Browse Prior Art Database

Combining Multi-Link Transmission Groups with Short-Hold Mode

IP.com Disclosure Number: IPCOM000118125D
Original Publication Date: 1996-Sep-01
Included in the Prior Art Database: 2005-Apr-01
Document File: 2 page(s) / 115K

Publishing Venue

IBM

Related People

Brotman, CH: AUTHOR [+3]

Abstract

Telecommunications networks, both public and private, are increasingly characterized by their ability to provide switched services. A switched service is a circuit that is activated and deactivated as needed, for which connect charges are incurred only while the circuit is active. Current networking protocol software (layer 3 of the OSI model) typically exploits the intermittent nature of switched services poorly, and thus incurs connect charges unnecessarily. Effective exploitation of switched services in network-layer software has high market value. In particular, a means is needed to minimize charges. The characteristics of the various switched services (e.g., ISDN, X.

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Combining Multi-Link Transmission Groups with Short-Hold Mode

      Telecommunications networks, both public and private, are
increasingly characterized by their ability to provide switched
services.  A switched service is a circuit that is activated and
deactivated as needed, for which connect charges are incurred only
while the circuit is active.  Current networking protocol software
(layer 3 of the OSI model) typically exploits the intermittent nature
of switched services poorly, and thus incurs connect charges
unnecessarily.  Effective exploitation of switched services in
network-layer software has high market value.  In particular, a means
is needed to minimize charges.  The characteristics of the various
switched services (e.g., ISDN, X.25, Frame Relay SVC, ATM) are so
different that, until now, the problem of minimizing costs was
treated as a special case for each, incurring high development
expenses in networking software products, and exposing confusing
inconsistencies to the software user.  The appropriate means to
minimize charges differs from one subnet to another, and for a given
subnet type can differ depending on tariff structures.  The method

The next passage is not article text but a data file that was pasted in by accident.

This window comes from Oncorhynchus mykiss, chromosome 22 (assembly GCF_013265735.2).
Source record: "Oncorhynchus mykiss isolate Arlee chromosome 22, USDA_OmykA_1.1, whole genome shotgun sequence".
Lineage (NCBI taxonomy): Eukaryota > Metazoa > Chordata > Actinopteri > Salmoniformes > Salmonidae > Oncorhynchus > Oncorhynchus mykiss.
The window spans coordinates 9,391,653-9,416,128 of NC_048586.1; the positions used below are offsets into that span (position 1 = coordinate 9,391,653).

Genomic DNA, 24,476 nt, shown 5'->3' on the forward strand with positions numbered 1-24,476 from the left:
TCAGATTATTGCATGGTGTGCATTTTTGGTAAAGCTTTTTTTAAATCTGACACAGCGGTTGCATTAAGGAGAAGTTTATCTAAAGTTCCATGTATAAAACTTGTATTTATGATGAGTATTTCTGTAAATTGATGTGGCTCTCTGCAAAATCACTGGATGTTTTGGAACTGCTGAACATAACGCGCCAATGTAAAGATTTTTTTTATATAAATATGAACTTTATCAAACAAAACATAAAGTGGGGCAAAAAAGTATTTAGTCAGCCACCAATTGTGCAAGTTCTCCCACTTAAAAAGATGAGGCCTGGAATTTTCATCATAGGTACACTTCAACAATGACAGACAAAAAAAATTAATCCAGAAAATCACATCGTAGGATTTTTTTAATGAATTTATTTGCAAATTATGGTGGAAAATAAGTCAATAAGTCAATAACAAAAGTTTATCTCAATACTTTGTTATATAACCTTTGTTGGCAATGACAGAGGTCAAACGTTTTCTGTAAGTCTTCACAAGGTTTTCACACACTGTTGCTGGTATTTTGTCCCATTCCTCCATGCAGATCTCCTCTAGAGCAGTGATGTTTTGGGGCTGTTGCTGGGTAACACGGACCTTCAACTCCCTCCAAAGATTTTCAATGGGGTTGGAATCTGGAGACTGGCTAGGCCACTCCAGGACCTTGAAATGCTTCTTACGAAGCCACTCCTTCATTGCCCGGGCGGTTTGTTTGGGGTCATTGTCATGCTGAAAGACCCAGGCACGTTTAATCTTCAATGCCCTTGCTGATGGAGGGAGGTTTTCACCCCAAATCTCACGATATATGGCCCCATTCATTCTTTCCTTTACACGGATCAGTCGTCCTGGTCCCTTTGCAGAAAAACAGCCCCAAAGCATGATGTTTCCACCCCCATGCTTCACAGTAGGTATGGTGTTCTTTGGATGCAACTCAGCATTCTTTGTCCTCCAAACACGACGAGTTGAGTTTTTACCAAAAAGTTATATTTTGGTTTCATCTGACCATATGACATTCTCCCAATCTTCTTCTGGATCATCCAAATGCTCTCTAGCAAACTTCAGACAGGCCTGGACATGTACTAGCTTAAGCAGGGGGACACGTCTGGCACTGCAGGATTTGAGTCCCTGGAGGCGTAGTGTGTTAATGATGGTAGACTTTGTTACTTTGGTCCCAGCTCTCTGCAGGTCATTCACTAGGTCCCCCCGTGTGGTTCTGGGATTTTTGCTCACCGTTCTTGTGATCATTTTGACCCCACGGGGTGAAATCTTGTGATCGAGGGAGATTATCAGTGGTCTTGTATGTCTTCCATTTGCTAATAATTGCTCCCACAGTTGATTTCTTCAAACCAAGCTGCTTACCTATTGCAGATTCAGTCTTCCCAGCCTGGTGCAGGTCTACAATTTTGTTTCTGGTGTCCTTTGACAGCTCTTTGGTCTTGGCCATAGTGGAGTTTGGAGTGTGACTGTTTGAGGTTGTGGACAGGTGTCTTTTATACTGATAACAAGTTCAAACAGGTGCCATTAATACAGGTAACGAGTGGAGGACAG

described in this article can reduce charges when tariffs are based
more on connect-time rather than per-byte or per-packet charges.

      The fundamental challenge for network-layer software using
switched services is to minimize their cost by exploiting their
intermittent nature.  A second-order problem is to do so in a
consistent and flexible manner that allows the software to adapt to
new and perhaps  unforeseeable tariff structures and switched
services.

Strategies to minimize switched circuit costs include:
  o  Bringing a circuit up only when needed, and bringing it down
when
      no longer needed.
  o  Bringing up only the amount of bandwidth actually needed,
      provided that additional bandwidth can be added and released
      on demand, if dynamic triggers are used.
  o  Varying circuit parameters that sensitively influence charges,
      based on the current priority or class of service needs of the
      network-layer protocol (e.g., obtaining a virtual circuit with
      bandwidth guarantees versus best-effort service -- the former
      likely being more expensive).
  o  Obtaining high availability through network-layer logic, using
      functions such as non-disruptive switchover to a switched
      backup link in the event of leased-line failure, instead of
      paying a premium price for a similar service provided by a
      carrier.

      Switched services differ vastly in their service
description.  For example, ISDN service is typically available only
in fixed 64 kbps increments (the B-channels of Basic-Rate and
Primary-Rate ISDN).  Contrast with multi-rate ISDN:  All seven RBOCs
in the U.S. have  announced plans to tariff multi-rate ISDN in 1994,
with Ameritech, NYNEX,  S...